The Pakistan-US Conundrum
Jihadists, the Military and the People: The Struggle for Control
Yunas Samad’s trenchant analysis of contemporary Pakistan features five main players: the people, the army, the Islamists, the politicians and the Americans. His book explains how a series of alliances borne of political and strategic expediency between the US and the military, between these parties and the Afghan mujahidin, and between various Pakistani politicians and some or all of the above – have continually undermined the state to the extent that its very existence is now in jeopardy. Much of the country is now under the de facto control of an indigenous, ‘Pakistani’, Taliban, whose writ is extending to Swat, Punjab and Sind along with its traditional bastion in the North West Frontier. Yet even in this parlous situation Pakistan’s military and intelligence apparatus continue to be obsessed with waging a proxy war against India, whether in Kashmir or Afghanistan, at the expense of their own state’s stability, while some elements now, paradoxically, see American influence in Afghanistan as a greater threat to Pakistan than the traditional foe across its eastern border. These high stakes contests for strategic and political power have also harmed Pakistan’s economy, argues Samad, impoverishing many of its people while the military ‘state within a state elite’ benefits from American largesse and a tiny business elite enjoys the rich pickings of the of neo-liberal policies enacted at the behest of the World Bank and other international agencies. In conclusion Samad returns to his key themes: explaining how ordinary Pakistanis have been ignored by the country’s military and civilian rulers, how their material circumstances have steadily deteriorated over the last twenty or more years and how grand strategic designs fashioned in Islamabad and Washington continue to undermine political life and have ushered in forms of Islamist and sectarian politics that were largely unknown in Pakistan.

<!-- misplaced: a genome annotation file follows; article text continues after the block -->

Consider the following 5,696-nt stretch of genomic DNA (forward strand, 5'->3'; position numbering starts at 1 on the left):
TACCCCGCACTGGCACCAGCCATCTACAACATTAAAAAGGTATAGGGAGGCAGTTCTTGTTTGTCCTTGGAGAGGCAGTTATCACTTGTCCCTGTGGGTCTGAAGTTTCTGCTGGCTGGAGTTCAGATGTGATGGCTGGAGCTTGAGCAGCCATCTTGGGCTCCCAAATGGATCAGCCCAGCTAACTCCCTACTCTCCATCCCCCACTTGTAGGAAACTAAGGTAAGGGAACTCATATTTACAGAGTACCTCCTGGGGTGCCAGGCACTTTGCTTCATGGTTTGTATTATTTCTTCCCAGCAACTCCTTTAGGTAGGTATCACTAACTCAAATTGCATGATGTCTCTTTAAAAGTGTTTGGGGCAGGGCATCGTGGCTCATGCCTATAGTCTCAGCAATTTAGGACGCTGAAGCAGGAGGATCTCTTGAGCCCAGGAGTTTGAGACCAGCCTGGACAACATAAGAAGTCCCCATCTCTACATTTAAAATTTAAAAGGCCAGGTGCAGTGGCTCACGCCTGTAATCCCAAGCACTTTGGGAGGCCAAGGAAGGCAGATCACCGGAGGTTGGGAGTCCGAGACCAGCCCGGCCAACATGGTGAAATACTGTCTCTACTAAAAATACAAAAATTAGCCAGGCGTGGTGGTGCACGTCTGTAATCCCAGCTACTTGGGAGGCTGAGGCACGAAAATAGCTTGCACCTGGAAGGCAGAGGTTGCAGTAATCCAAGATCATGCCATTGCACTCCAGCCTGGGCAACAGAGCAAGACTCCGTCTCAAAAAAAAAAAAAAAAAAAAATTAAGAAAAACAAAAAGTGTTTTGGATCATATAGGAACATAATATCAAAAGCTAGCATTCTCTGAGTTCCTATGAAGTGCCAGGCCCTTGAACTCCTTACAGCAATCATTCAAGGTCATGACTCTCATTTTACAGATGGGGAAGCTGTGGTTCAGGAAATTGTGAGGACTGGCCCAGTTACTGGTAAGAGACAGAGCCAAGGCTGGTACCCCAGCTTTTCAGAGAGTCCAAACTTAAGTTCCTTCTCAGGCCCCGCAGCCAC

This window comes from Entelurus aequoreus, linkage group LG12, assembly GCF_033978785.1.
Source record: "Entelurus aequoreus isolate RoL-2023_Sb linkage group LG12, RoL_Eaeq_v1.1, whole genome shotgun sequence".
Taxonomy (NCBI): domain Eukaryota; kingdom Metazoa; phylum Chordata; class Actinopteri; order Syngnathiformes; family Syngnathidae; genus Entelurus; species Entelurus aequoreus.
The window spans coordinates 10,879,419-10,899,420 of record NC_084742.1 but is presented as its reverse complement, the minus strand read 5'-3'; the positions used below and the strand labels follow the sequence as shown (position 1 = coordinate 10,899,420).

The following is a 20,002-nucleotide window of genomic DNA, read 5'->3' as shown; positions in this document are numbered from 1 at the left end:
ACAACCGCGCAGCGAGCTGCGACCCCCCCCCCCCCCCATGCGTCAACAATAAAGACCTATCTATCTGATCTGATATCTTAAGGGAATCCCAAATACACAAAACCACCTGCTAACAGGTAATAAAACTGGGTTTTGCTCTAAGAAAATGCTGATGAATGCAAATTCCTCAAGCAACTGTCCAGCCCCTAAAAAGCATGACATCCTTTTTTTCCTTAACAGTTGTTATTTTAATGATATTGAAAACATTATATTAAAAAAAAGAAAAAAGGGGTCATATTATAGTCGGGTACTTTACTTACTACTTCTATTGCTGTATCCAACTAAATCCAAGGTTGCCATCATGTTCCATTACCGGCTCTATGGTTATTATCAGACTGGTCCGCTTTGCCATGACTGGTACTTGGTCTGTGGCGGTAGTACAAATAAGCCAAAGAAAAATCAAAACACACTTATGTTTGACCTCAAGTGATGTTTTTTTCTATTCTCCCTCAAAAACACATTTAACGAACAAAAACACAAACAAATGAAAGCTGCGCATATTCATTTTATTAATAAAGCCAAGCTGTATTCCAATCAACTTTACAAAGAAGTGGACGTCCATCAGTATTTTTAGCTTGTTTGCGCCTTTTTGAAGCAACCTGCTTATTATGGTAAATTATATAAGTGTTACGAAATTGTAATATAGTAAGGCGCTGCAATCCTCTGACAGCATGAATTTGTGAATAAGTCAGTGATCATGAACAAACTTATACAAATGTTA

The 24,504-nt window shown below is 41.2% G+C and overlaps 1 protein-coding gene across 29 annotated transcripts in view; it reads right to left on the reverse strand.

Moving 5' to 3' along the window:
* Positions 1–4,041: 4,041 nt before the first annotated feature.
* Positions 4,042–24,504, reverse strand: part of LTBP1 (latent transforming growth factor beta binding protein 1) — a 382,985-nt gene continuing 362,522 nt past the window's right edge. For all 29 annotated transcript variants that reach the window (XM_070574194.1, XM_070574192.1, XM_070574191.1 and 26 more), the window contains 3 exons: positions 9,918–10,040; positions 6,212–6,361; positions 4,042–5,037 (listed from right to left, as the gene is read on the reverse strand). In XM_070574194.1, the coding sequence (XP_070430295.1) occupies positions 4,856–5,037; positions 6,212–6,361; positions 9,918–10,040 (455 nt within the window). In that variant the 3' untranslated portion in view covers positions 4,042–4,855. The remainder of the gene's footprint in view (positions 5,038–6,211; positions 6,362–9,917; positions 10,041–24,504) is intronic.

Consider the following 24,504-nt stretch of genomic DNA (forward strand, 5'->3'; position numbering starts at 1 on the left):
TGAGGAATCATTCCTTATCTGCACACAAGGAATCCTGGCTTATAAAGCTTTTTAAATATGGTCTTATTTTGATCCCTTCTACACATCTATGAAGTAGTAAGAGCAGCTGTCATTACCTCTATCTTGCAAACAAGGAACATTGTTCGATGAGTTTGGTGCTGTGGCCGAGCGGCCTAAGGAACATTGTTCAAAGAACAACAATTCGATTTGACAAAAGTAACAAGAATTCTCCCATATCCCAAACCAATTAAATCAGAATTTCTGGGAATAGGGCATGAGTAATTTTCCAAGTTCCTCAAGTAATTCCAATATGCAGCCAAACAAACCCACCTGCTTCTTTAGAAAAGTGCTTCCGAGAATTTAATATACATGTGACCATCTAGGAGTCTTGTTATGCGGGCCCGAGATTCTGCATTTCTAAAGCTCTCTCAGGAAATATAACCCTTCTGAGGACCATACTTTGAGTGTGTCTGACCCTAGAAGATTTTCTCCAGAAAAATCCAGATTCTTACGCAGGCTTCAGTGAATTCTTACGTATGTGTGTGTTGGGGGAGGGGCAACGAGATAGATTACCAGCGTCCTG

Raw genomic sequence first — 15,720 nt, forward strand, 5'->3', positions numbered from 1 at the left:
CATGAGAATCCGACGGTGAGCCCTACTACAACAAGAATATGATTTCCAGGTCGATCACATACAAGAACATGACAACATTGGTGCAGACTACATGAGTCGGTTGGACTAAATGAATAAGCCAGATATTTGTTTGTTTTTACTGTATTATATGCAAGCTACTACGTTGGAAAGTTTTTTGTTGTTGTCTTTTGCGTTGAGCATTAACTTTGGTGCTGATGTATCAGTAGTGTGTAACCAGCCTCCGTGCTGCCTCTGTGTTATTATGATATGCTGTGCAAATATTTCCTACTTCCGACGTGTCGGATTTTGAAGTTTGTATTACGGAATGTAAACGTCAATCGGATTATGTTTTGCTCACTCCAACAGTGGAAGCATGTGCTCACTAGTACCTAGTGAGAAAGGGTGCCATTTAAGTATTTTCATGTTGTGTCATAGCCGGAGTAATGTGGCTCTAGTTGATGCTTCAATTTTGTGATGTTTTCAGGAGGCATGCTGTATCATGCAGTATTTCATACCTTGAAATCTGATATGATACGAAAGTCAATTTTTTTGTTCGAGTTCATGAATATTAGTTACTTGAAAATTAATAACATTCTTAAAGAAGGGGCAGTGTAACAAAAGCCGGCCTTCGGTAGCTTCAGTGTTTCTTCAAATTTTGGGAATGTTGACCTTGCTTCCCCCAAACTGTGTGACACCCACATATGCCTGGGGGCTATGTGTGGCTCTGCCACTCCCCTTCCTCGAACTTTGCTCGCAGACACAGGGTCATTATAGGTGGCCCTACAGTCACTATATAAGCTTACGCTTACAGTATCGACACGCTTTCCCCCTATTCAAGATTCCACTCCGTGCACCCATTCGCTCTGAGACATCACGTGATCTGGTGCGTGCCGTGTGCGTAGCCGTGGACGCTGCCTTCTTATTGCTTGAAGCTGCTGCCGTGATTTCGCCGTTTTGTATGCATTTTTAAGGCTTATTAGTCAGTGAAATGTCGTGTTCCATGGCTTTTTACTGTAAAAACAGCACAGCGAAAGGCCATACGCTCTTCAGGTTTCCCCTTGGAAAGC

Yunas Samad is Senior Lecturer in Sociology at the University of Bradford. He is the author of Nation in Turmoil: Nationalism and Ethnicity in Pakistan 1937-58, and co-author, with Gyan Pandey, of Faultlines of Nationhood.
‘Yunas Samad’s study warrants a prominent place in the body of literature on Pakistan. … essential for a fuller understanding of contemporary Islamic Pakistan and the tensions within the Pakistan-US conundrum.’ — Journal of Islamic Studies
‘This study challenges much of the received wisdom. It takes us through a thicket of complexities and ambiguities with clarity, insight and more than a few surprises. We encounter American misperceptions and counterproductive actions; and an illuminating assessment of the Taliban and Al Qaeda – well rooted in the daunting complications in Afghanistan and Pakistan’s border regions, before and after 9/11. The analysis of Pakistan is especially rich – covering politics and fraught relations with the U.S., under military and elected governments; the army’s crucial importance; the economy; the roles of religion, ethnicity and regionalism; relations with India and the problem of Kashmir. This analysis is timely and careful, and will be impossible to ignore.’ — Professor James Manor, School of Advanced Study, University of London